OGDEN — Children in Ogden and Weber school districts who were in need of optometry care received free eye exams at a special event Thursday and Friday.

Called SightFest, the event is organized by the Utah non-profit Friends for Sight. Ogden’s event ran with the help of school nurses, 80 volunteers and nine area optometrists who donated their time, said Kate Edwards, executive director of Friends for Sight, in an email.

SightFest is designed to provide glasses for children and families who might not otherwise be able to access them, Edwards said.

“We always try to get the word out about the importance of everyone receiving full eye exams on a yearly basis,” Edwards said. “It’s so important for kids to be able to see. It not only affects them academically but also athletically and socially as well.”

A teacher contacted Edwards a couple of years ago and shared that she didn’t think she was connecting with one of her students because he never engaged in eye contact. After he got glasses, this changed.

“(The teacher) realized after we were able to put glasses on this young man’s face, that that was the issue,” Edwards said. “It wasn’t the social connection necessarily that was being lost between the student and the teacher, it was the fact that he did not have that social cue.”

This year’s two-day event, the fourth annual SightFest held in Ogden, served 181 students who were bused from their schools to the Ogden district administrative offices for the exams, though two students only needed new frames.

After receiving exams, students were able to try on and select frames — the highlight of the day. When the glasses are ready in about a month, they’ll be delivered to their new owners.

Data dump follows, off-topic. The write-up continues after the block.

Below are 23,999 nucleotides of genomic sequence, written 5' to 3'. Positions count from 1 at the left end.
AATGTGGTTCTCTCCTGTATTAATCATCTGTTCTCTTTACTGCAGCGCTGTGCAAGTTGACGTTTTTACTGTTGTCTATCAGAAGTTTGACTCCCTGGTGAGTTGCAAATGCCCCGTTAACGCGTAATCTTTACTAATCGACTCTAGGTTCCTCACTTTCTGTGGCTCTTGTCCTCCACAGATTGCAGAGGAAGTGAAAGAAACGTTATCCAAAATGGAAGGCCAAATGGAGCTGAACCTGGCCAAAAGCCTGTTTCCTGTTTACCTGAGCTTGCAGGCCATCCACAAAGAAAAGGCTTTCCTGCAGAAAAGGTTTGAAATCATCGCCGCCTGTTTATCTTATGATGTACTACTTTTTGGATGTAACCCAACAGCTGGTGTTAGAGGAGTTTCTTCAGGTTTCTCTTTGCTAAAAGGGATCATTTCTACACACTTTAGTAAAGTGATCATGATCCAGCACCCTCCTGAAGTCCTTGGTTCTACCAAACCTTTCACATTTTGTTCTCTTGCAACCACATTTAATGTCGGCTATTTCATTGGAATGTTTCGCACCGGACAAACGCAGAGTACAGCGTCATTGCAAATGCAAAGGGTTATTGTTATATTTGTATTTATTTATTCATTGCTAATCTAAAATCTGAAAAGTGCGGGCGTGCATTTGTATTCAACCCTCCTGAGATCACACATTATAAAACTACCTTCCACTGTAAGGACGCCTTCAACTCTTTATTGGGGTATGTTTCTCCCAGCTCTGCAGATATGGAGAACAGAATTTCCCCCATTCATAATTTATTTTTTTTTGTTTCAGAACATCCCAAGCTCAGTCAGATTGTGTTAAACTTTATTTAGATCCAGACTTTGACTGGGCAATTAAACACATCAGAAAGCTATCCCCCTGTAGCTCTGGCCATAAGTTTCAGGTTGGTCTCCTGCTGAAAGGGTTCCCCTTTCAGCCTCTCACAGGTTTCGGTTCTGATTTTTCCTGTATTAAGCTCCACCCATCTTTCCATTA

Eterniti Santiago, a fifth-grader at Odyssey Elementary, was a little worried she’d “look weird” with glasses, but she was looking forward to being able to see from the back of the classroom — and she had plans to find some purple and black frames, she said in a video shared by the district.

These glasses are paid for through partnerships with corporations and foundations, Edwards said. Essilor Vision Foundation provides the lenses free of charge.

This year, 24 of the 181 students came from Weber schools, according to Tina Skerl, Ogden district nurse. Weber began participating in the Ogden event last year, Edwards said.

It’s estimated that half of children in the U.S. who attend Title I schools, which receive federal financial assistance to better serve a higher proportion of economically disadvantaged students, need vision care, Edwards said.

Though Title I schools often have a high need for services like SightFest, the event is designed for any student who doesn’t have access to vision care, and the districts determine how students are invited, she said.

“Ogden School District has such strong support systems to help students in the district. The nurses are just willing to do whatever it takes to help their students, and so they even have home visits ... I think that is the strength of SightFest (in Ogden), is just the incredible team of nurses they have.”

Contact reporter Megan Olsen at molsen@standard.net or 801-625-4227. Follow her on Twitter at @MeganAOlsen.

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